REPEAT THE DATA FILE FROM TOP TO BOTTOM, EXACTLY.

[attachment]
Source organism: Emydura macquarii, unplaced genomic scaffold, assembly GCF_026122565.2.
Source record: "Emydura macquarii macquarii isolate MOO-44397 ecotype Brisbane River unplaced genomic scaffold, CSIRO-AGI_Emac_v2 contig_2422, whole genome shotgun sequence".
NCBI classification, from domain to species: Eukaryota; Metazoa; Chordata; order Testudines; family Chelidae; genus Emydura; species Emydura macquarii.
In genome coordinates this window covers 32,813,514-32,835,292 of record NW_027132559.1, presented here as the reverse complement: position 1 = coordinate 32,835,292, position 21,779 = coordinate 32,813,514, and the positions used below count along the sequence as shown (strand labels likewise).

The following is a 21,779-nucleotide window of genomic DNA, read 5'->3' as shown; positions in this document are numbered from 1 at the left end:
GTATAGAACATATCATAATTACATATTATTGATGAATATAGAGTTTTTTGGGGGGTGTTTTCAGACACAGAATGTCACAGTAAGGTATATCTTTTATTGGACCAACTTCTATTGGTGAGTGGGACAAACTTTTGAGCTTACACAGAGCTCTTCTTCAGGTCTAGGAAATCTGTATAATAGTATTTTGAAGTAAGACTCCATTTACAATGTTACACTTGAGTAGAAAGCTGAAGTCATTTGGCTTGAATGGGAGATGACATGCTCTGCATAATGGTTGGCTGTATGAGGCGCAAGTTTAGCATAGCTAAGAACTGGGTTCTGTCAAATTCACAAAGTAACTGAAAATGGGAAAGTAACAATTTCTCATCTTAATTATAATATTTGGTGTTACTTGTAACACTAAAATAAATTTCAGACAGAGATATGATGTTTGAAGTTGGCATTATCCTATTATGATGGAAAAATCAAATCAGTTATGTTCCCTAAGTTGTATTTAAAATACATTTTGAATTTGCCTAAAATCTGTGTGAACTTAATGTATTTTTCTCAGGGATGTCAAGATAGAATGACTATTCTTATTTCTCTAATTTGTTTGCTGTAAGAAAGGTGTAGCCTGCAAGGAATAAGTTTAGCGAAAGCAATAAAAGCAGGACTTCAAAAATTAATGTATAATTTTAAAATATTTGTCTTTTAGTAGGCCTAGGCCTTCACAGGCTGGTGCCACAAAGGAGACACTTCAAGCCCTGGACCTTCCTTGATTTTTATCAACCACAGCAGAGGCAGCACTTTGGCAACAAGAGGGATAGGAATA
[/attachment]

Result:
Source organism: Emydura macquarii, unplaced genomic scaffold, assembly GCF_026122565.2.
Source record: "Emydura macquarii macquarii isolate MOO-44397 ecotype Brisbane River unplaced genomic scaffold, CSIRO-AGI_Emac_v2 contig_2422, whole genome shotgun sequence".
NCBI classification, from domain to species: Eukaryota; Metazoa; Chordata; order Testudines; family Chelidae; genus Emydura; species Emydura macquarii.
In genome coordinates this window covers 32,813,514-32,835,292 of record NW_027132559.1, presented here as the reverse complement: position 1 = coordinate 32,835,292, position 21,779 = coordinate 32,813,514, and the positions used below count along the sequence as shown (strand labels likewise).

The following is a 21,779-nucleotide window of genomic DNA, read 5'->3' as shown; positions in this document are numbered from 1 at the left end:
GTATAGAACATATCATAATTACATATTATTGATGAATATAGAGTTTTTTGGGGGGTGTTTTCAGACACAGAATGTCACAGTAAGGTATATCTTTTATTGGACCAACTTCTATTGGTGAGTGGGACAAACTTTTGAGCTTACACAGAGCTCTTCTTCAGGTCTAGGAAATCTGTATAATAGTATTTTGAAGTAAGACTCCATTTACAATGTTACACTTGAGTAGAAAGCTGAAGTCATTTGGCTTGAATGGGAGATGACATGCTCTGCATAATGGTTGGCTGTATGAGGCGCAAGTTTAGCATAGCTAAGAACTGGGTTCTGTCAAATTCACAAAGTAACTGAAAATGGGAAAGTAACAATTTCTCATCTTAATTATAATATTTGGTGTTACTTGTAACACTAAAATAAATTTCAGACAGAGATATGATGTTTGAAGTTGGCATTATCCTATTATGATGGAAAAATCAAATCAGTTATGTTCCCTAAGTTGTATTTAAAATACATTTTGAATTTGCCTAAAATCTGTGTGAACTTAATGTATTTTTCTCAGGGATGTCAAGATAGAATGACTATTCTTATTTCTCTAATTTGTTTGCTGTAAGAAAGGTGTAGCCTGCAAGGAATAAGTTTAGCGAAAGCAATAAAAGCAGGACTTCAAAAATTAATGTATAATTTTAAAATATTTGTCTTTTAGTAGGCCTAGGCCTTCACAGGCTGGTGCCACAAAGGAGACACTTCAAGCCCTGGACCTTCCTTGATTTTTATCAACCACAGCAGAGGCAGCACTTTGGCAACAAGAGGGATAGGAATA